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Here’s Why Dropbox Doesn’t Support Apple’s M1 Chip (It’s a Good Excuse)

The Dropbox logo over the MacBook Pro
Apple, Dropbox

Without the Rosetta emulation layer, Apple’s M1 chip wouldn’t be a success. Rosetta lets the M1 ARM architecture run x86 software without a hitch, reducing the need for developers to build native Apple Silicon versions of their apps. There’s just one problem—Rosetta emulation can gobble up RAM and power. And after a year of enjoying M1, Mac users are upset by Dropbox’s failure to release an Apple Silicon version of its app.

A ton of major apps still lack proper M1 support. Discord is a great example, but Mac users are aiming their frustrations at Dropbox, and they’re justified in doing so. Dropbox eats through battery life when running on Rosetta, an issue we learned about shortly after M1’s launch.

Despite this issue, Dropbox has seemingly ignored Apple Silicon’s existence, and recently asked customers to “vote” for an M1 version of its software. Any company that’s aware of the general computer market should understand the importance of native Apple Silicon apps. So what the hell is wrong with Dropbox? Can’t it just use Apple’s fancy tools to recompile its software for M1?

Well, maybe Dropbox isn’t as ignorant as we think. As explained by Steve Troughton-Smith, the Apple Silicon architecture presents a few hurdles for developers like Dropbox, particularly when it comes to kernel extensions (extra code that runs when the Mac boots). Apple requires M1 users to manually downgrade their security settings to allow kernel extensions on their device, though the process was more lax on previous versions of macOS.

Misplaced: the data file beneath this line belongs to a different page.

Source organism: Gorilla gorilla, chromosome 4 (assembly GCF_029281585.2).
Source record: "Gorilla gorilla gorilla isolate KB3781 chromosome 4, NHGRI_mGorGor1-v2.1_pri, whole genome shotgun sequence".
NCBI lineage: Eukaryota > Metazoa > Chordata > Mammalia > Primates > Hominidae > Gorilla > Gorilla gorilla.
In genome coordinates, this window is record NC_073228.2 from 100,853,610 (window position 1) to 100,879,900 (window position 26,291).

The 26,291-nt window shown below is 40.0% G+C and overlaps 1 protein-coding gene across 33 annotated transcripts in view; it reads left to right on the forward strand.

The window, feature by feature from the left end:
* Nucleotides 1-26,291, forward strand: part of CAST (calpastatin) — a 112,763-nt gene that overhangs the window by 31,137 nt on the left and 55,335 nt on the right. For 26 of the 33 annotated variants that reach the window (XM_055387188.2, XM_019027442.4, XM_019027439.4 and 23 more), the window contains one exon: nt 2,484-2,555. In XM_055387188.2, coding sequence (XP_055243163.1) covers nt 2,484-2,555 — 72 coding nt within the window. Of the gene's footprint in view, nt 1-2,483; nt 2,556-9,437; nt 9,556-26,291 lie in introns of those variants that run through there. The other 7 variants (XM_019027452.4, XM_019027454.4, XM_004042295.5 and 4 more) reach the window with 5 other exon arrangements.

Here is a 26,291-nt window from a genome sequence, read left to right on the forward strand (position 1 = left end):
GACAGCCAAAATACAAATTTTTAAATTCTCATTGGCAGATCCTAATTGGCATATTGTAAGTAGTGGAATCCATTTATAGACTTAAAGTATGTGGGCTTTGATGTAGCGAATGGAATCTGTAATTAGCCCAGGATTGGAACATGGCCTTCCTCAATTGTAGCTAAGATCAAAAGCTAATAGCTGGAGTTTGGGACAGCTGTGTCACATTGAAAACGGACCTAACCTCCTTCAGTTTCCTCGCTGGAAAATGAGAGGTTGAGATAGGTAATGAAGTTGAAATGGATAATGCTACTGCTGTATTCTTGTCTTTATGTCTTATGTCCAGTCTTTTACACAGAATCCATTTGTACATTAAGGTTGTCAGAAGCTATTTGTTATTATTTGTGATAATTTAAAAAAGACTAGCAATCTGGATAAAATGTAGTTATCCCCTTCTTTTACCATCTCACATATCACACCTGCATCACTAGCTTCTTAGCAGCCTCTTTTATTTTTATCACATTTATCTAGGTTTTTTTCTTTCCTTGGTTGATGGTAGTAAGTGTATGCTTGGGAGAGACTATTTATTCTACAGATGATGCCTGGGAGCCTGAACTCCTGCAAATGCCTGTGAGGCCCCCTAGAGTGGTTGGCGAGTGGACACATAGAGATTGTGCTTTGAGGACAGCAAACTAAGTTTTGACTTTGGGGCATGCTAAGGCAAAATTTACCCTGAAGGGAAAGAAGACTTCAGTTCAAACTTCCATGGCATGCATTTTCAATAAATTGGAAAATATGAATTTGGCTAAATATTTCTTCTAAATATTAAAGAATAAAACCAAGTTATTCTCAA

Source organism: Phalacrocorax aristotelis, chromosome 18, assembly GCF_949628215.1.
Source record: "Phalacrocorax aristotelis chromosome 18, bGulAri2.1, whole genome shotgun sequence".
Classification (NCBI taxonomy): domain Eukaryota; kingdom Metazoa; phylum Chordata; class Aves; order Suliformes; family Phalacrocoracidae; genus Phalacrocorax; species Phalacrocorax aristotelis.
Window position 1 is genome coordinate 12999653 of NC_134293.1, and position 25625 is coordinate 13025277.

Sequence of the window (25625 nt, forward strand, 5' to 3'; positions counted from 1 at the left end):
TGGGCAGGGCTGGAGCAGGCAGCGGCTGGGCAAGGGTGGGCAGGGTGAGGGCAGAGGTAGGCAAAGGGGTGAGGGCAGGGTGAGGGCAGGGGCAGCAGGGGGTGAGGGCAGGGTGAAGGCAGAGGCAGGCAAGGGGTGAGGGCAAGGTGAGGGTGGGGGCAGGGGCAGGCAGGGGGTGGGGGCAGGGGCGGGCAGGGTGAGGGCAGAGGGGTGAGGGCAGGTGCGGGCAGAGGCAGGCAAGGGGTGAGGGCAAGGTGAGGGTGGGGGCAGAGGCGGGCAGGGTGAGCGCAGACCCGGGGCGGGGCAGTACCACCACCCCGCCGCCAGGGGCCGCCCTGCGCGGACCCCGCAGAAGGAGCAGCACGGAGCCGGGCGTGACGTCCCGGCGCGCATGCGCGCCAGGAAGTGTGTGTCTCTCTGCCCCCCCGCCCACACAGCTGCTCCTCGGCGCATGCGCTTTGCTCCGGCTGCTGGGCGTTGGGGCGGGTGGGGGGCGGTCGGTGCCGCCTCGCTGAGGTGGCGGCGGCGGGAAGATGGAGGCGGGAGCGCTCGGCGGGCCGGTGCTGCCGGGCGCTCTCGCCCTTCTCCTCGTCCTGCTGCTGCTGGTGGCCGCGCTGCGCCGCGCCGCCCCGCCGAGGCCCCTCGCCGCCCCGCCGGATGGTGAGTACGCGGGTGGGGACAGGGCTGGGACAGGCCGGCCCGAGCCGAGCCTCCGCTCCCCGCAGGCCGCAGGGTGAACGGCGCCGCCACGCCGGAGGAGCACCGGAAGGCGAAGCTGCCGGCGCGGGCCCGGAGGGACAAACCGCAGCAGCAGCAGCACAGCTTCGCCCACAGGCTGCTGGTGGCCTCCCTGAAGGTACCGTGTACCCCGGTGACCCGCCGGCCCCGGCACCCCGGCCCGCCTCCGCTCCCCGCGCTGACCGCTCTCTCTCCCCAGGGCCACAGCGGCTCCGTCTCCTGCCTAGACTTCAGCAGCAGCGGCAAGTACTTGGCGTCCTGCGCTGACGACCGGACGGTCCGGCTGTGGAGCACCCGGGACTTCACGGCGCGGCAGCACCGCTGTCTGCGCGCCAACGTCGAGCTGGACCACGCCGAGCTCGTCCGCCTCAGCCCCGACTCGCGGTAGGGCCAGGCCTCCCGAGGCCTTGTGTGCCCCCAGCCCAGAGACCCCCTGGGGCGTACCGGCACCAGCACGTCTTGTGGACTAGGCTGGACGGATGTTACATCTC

Dropbox founder and CEO Drew Houston tweeted to confirm that Apple Silicon presents new technical challenges. He even states that Dropbox has been “working on M1 support for a while,” which is nice to hear. (That said, he doesn’t specify any technical challenges the company is facing. Also, his claim that Dropbox has been working on M1 support contradicts several posts on the Dropbox support forum.)

Altogether, Dropbox seems to have a good excuse for its current lack of M1 support. But there are still a few questions left—namely, why didn’t Google have this kind of trouble adding M1 support to its Drive desktop app?

Drew Houston now says Dropbox will gain native Apple Silicon support in the first half of 2022. But that’s a long way away, and to be frank, it feels like Dropbox came up with this arbitrary deadline to appease the mob of complaining Mac users.

If you’re tired of Dropbox eating at your M1 Mac’s battery and can’t wait half a year for Apple Silicon support, I suggest finding a new cloud storage solution. In most cases, that means moving your stuff to iCloud or Google Drive. Sorry, Dropbox.

Source: Steve Troughton-Smith, Drew Houston via 9to5Mac

Andrew Heinzman Andrew Heinzman
Andrew is the News Editor for Review Geek, where he covers breaking stories and manages the news team. He joined Life Savvy Media as a freelance writer in 2018 and has experience in a number of topics, including mobile hardware, audio, and IoT. Read Full Bio »